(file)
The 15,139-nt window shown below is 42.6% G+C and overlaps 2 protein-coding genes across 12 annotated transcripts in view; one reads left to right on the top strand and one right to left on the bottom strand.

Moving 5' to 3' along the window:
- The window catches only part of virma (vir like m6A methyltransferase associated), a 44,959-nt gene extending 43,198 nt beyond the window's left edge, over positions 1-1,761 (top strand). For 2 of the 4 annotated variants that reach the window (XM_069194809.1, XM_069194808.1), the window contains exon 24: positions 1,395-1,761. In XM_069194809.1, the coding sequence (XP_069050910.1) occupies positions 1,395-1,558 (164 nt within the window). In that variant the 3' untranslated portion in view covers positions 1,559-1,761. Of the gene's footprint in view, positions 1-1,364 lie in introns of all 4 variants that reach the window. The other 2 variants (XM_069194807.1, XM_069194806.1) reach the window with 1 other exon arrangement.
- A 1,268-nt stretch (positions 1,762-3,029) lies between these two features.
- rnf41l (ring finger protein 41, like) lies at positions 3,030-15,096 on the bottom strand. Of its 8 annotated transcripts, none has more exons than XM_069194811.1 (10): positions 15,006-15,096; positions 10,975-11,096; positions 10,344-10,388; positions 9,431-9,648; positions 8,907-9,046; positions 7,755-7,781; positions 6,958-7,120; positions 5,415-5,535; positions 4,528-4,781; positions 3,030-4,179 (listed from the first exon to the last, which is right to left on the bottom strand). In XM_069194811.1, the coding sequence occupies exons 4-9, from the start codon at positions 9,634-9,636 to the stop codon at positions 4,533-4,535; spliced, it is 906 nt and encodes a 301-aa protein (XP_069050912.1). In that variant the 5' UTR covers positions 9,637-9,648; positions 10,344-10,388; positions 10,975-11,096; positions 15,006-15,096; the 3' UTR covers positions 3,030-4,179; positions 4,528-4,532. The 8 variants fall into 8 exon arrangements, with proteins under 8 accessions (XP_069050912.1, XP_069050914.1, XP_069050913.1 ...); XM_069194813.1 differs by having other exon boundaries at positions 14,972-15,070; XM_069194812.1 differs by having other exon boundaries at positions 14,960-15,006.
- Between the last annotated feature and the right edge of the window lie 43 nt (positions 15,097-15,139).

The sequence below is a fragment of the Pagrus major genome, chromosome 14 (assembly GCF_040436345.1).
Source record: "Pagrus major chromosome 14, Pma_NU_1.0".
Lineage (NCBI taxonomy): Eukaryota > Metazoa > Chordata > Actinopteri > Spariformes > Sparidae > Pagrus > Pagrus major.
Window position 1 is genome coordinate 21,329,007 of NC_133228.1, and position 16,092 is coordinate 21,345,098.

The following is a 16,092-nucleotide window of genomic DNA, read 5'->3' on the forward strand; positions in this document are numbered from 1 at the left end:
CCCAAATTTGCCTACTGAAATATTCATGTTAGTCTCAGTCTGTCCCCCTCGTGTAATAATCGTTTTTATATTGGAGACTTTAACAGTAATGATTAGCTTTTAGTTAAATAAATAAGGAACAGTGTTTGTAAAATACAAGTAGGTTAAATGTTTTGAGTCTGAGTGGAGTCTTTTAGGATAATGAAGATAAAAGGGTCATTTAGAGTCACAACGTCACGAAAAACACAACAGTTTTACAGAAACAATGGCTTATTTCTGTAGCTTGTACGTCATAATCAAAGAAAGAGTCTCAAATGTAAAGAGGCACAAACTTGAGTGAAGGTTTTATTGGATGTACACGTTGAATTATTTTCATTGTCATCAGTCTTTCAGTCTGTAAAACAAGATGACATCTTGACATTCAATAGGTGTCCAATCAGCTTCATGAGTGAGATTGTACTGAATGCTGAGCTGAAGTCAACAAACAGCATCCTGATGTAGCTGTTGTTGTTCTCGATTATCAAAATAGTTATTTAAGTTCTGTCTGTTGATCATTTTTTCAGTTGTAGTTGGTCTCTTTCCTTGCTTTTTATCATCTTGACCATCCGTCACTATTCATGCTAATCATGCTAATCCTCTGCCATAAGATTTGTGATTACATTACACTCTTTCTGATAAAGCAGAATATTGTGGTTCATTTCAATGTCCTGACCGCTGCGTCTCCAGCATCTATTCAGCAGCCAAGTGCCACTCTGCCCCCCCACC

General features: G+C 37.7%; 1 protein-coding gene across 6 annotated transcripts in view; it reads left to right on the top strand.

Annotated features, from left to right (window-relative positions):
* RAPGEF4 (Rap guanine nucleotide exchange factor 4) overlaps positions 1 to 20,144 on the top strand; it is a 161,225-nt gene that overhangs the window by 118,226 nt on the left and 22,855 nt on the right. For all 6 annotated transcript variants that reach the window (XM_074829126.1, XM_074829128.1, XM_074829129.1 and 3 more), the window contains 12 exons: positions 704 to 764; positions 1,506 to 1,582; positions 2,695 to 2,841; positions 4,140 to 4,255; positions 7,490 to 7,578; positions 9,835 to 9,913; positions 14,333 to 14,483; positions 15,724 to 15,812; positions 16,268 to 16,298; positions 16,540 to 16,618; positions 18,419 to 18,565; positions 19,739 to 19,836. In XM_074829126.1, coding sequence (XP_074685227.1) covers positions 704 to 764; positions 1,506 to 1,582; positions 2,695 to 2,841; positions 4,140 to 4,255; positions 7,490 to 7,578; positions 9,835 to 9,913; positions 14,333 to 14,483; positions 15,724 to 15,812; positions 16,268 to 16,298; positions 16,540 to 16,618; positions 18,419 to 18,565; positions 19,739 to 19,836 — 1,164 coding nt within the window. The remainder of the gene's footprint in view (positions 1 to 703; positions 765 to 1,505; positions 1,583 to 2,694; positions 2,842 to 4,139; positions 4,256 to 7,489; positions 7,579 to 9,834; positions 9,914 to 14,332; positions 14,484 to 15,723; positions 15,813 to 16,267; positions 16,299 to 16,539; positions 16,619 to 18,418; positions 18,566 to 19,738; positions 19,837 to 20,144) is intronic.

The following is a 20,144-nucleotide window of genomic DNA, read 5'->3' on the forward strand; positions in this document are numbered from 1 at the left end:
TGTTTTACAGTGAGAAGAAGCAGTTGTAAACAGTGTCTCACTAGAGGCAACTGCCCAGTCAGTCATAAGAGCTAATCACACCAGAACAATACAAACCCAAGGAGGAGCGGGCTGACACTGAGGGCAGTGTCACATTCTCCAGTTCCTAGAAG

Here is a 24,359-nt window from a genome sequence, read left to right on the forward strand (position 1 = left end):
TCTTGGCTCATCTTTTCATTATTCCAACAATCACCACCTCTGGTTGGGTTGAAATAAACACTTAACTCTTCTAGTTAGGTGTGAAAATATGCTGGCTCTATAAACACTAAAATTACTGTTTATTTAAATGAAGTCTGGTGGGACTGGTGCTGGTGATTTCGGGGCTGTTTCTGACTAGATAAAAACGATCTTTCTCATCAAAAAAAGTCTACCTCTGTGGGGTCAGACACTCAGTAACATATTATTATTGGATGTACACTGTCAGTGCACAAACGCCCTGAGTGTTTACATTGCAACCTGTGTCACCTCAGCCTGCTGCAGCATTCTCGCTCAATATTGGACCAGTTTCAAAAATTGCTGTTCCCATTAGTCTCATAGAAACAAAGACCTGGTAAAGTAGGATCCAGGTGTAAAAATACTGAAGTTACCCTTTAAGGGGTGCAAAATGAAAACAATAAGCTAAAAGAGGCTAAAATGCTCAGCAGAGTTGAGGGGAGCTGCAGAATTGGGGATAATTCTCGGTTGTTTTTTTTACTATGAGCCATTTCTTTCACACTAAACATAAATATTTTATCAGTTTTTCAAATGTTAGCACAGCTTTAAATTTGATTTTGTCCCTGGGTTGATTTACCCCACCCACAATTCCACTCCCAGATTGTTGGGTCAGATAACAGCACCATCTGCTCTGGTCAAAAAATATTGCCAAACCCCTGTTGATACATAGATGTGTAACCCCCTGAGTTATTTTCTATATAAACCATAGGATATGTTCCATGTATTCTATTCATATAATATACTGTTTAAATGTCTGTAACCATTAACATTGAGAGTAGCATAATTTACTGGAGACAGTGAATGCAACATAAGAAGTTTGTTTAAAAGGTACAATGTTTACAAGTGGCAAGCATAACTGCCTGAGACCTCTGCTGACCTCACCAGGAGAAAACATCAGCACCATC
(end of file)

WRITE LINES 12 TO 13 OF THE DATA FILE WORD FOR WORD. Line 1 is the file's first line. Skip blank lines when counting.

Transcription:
CCCAAATTTGCCTACTGAAATATTCATGTTAGTCTCAGTCTGTCCCCCTCGTGTAATAATCGTTTTTATATTGGAGACTTTAACAGTAATGATTAGCTTTTAGTTAAATAAATAAGGAACAGTGTTTGTAAAATACAAGTAGGTTAAATGTTTTGAGTCTGAGTGGAGTCTTTTAGGATAATGAAGATAAAAGGGTCATTTAGAGTCACAACGTCACGAAAAACACAACAGTTTTACAGAAACAATGGCTTATTTCTGTAGCTTGTACGTCATAATCAAAGAAAGAGTCTCAAATGTAAAGAGGCACAAACTTGAGTGAAGGTTTTATTGGATGTACACGTTGAATTATTTTCATTGTCATCAGTCTTTCAGTCTGTAAAACAAGATGACATCTTGACATTCAATAGGTGTCCAATCAGCTTCATGAGTGAGATTGTACTGAATGCTGAGCTGAAGTCAACAAACAGCATCCTGATGTAGCTGTTGTTGTTCTCGATTATCAAAATAGTTATTTAAGTTCTGTCTGTTGATCATTTTTTCAGTTGTAGTTGGTCTCTTTCCTTGCTTTTTATCATCTTGACCATCCGTCACTATTCATGCTAATCATGCTAATCCTCTGCCATAAGATTTGTGATTACATTACACTCTTTCTGATAAAGCAGAATATTGTGGTTCATTTCAATGTCCTGACCGCTGCGTCTCCAGCATCTATTCAGCAGCCAAGTGCCACTCTGCCCCCCCACC

General features: G+C 37.7%; 1 protein-coding gene across 6 annotated transcripts in view; it reads left to right on the top strand.